Business urges Obama get off trade sidelines in Asia
WASHINGTON (Reuters) - U.S. business groups on Monday urged President Barack Obama to use his upcoming trip to Asia to join talks on a regional free trade initiative and to set the stage for long-delayed congressional approval of a free trade pact with South Korea.
"We are standing on the sidelines while Asian nations clinch new deals," Thomas Donohue, president of the U.S. Chamber of Commerce said in a statement.
"It's time to see action from Washington to expand trade with Asia in order to create jobs and avoid drawing a line down the middle of the Pacific," he said.
Obama heads to Asia on Thursday on a four-nation tour that begins in Japan before heading to Singapore for the annual summit meeting of the Asia Pacific Economic Cooperation forum and finishing with stops in China and South Korea.
In a pre-trip interview with Reuters on Monday, Obama said boosting exports was a crucial part of his economic agenda.
"It is particularly important for us when it comes to Asia as a whole to recognize that in the absence of a more robust export strategy, it is going to be hard for us to rebuild our manufacturing base and employment base," Obama said.
He also said U.S. manufacturers had "legitimate concerns" about their ability to sell their goods into China and that he would raise the issue of the value of that country's currency when he meets with Chinese leaders next week in Beijing.
U.S. business groups fear the United States could be left on the outside as China, Japan, South Korea and the 10 members of the Association of Southeast Asian Nations accelerate efforts toward regional economic integration.
There also is widespread dismay in Asia over Obama's lack of engagement on trade issues, said Fred Bergsten, president of the Peterson Institute for International Economics.
At a time when Asian nations are aggressively signing free trade agreements with each other and the European Union and sewing up a regional economic bloc, "the U.S. is screwing itself -- there's no other way to put it -- by being inactive is this area," he said.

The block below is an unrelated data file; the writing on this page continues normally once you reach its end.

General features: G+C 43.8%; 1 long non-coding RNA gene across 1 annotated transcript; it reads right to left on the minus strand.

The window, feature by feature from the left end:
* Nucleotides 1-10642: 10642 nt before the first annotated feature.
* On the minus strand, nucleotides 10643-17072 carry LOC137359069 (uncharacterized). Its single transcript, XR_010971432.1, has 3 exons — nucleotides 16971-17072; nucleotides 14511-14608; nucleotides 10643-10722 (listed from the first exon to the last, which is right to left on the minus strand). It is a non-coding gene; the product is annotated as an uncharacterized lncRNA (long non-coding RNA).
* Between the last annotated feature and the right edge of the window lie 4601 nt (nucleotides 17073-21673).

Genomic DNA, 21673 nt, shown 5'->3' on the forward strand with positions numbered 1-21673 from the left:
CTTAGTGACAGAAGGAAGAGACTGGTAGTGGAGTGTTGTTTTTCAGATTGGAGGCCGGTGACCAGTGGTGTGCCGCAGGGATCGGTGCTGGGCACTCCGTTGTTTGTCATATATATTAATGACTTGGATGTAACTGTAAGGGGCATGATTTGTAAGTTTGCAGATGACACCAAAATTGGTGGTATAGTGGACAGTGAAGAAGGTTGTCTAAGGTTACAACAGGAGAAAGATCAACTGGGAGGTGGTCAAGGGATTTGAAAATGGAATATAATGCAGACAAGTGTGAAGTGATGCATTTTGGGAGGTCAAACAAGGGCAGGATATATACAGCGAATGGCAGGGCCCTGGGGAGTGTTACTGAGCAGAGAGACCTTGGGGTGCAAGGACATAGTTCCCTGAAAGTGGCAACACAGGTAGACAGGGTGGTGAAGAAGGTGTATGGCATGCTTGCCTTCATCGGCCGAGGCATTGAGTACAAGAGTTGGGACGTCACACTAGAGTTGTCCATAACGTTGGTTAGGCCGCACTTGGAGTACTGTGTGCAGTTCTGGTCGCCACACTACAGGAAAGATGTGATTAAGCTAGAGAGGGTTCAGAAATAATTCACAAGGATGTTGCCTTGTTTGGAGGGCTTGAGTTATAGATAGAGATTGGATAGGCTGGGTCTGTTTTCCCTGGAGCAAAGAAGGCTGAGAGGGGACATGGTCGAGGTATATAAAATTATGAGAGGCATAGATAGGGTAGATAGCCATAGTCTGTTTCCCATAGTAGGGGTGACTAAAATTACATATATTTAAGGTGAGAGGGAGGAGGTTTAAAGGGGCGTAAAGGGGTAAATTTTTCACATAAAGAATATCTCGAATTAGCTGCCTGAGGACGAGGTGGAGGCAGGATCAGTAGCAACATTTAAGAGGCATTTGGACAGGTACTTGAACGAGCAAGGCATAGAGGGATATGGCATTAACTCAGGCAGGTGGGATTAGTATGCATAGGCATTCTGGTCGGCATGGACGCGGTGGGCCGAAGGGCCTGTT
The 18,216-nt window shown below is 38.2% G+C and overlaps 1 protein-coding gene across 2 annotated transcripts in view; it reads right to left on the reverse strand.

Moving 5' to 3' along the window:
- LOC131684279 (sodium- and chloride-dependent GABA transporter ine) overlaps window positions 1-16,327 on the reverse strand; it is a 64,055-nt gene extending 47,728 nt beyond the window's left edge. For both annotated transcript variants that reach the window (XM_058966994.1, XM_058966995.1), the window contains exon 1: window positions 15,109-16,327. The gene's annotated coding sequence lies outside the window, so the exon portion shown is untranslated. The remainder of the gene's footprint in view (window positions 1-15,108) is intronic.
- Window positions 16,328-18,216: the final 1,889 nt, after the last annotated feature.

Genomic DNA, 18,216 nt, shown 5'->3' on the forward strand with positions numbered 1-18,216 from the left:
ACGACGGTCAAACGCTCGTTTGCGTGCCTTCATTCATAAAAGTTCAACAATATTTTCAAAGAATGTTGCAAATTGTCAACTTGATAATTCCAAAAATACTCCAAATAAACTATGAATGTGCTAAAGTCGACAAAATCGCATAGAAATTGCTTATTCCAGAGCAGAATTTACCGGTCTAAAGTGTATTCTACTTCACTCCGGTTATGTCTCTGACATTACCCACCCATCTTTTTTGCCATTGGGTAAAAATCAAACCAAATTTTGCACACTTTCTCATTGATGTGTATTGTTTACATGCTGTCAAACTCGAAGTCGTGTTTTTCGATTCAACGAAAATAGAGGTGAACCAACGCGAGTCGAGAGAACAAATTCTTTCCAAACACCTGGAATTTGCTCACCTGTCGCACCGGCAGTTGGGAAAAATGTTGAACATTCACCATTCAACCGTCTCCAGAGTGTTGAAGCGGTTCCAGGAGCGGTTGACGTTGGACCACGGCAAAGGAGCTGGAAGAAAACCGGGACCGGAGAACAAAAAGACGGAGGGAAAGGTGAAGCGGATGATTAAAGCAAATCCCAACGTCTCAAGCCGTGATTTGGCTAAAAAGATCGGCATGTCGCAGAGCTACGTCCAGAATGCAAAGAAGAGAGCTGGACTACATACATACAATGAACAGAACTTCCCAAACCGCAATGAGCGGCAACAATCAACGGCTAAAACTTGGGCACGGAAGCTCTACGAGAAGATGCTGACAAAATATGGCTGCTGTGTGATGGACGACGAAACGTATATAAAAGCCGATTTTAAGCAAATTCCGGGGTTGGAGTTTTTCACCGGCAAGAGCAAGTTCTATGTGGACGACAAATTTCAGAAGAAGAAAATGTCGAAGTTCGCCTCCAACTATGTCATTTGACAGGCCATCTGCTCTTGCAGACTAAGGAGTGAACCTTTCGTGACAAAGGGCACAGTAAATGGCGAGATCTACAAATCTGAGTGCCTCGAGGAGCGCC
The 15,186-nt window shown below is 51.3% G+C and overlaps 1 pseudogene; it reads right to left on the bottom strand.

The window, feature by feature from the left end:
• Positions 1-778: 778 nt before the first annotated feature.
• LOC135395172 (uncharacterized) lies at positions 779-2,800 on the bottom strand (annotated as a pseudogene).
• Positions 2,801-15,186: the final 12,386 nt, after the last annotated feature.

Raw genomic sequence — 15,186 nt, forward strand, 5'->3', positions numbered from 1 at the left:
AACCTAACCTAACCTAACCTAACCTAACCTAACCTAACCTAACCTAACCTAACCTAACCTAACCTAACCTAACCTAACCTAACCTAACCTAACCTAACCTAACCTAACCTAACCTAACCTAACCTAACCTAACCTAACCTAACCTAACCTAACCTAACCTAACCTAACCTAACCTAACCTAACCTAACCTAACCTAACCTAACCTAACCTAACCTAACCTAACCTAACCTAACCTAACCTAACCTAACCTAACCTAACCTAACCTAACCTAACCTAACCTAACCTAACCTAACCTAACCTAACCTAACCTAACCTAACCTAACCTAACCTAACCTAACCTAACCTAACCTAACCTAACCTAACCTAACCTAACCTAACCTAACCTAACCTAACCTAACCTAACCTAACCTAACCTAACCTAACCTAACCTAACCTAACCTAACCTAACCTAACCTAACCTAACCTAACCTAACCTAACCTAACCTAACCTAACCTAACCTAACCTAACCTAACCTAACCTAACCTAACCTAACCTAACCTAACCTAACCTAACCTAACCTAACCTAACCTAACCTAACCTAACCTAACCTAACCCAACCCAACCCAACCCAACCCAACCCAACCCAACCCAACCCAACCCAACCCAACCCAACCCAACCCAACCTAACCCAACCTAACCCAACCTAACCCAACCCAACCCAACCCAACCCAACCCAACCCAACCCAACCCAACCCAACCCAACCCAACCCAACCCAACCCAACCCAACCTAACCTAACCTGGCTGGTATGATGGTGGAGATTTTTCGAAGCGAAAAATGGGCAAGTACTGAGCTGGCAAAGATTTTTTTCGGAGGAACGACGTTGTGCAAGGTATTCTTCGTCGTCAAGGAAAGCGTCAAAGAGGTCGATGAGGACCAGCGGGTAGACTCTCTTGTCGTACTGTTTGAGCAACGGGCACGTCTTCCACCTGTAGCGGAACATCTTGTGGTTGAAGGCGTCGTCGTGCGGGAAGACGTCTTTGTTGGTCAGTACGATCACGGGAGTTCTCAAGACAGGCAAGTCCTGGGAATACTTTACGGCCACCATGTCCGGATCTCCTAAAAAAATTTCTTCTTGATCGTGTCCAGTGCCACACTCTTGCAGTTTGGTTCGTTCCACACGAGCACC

U.S. Trade Representative Ron Kirk said last week Obama would not send a two-year-old free trade agreement with South Korea to Congress for a vote until Seoul makes more concessions to open its markets to U.S. autos and other exports.
Kirk said his office was developing proposals to give to South Korea on those points and that Obama and South Korean President Lee Myung-bak would discuss the pact's status when they meet in Singapore and in Seoul.
Obama, now in his tenth month in office, also has not decided whether to join the Transpacific Partnership by negotiating free trade deals with New Zealand and Brunei Darussalam and joining them to existing U.S. free trade pacts with Chile, Singapore, Australia and Peru.
Business groups hope Obama, after hearing first hand the region's efforts toward regional integration, will decide to move more aggressively on the trade front.
"We just cannot afford to be on the outside, looking in at Asia, which is where both trade and trade agreements are growing the fastest in the world," said Frank Vargo, vice president for international economic affairs at the National Association of Manufacturers.
A group representing U.S. banks, insurers, express deliverers and service industry companies also urged Obama to allow the United States to join talks on the Transpacific Partnership, which it said would provide "a much-needed response to the proliferation of trade agreements in the Asia Pacific that exclude the United States."
Passage of the U.S.-Korea trade pact would also boost U.S. exports and jobs by eliminating many trade and investment barriers that American companies face in South Korea, said Bill Toppeta, chairman of the Coalition of Service Industries and president of MetLife International (MET.N).
If nothing else, Obama should use his Asian trip to lay out a clearer vision of his plans on trade, said Derek Scissors, a research fellow at the Heritage Foundation.
"A statement from the president that 'this is what America's policy on trade is going to be' -- that's what Asia is looking for, because the driving factor in America's relationship with Asia is economics," Scissors said.
(Editing by Philip Barbara)
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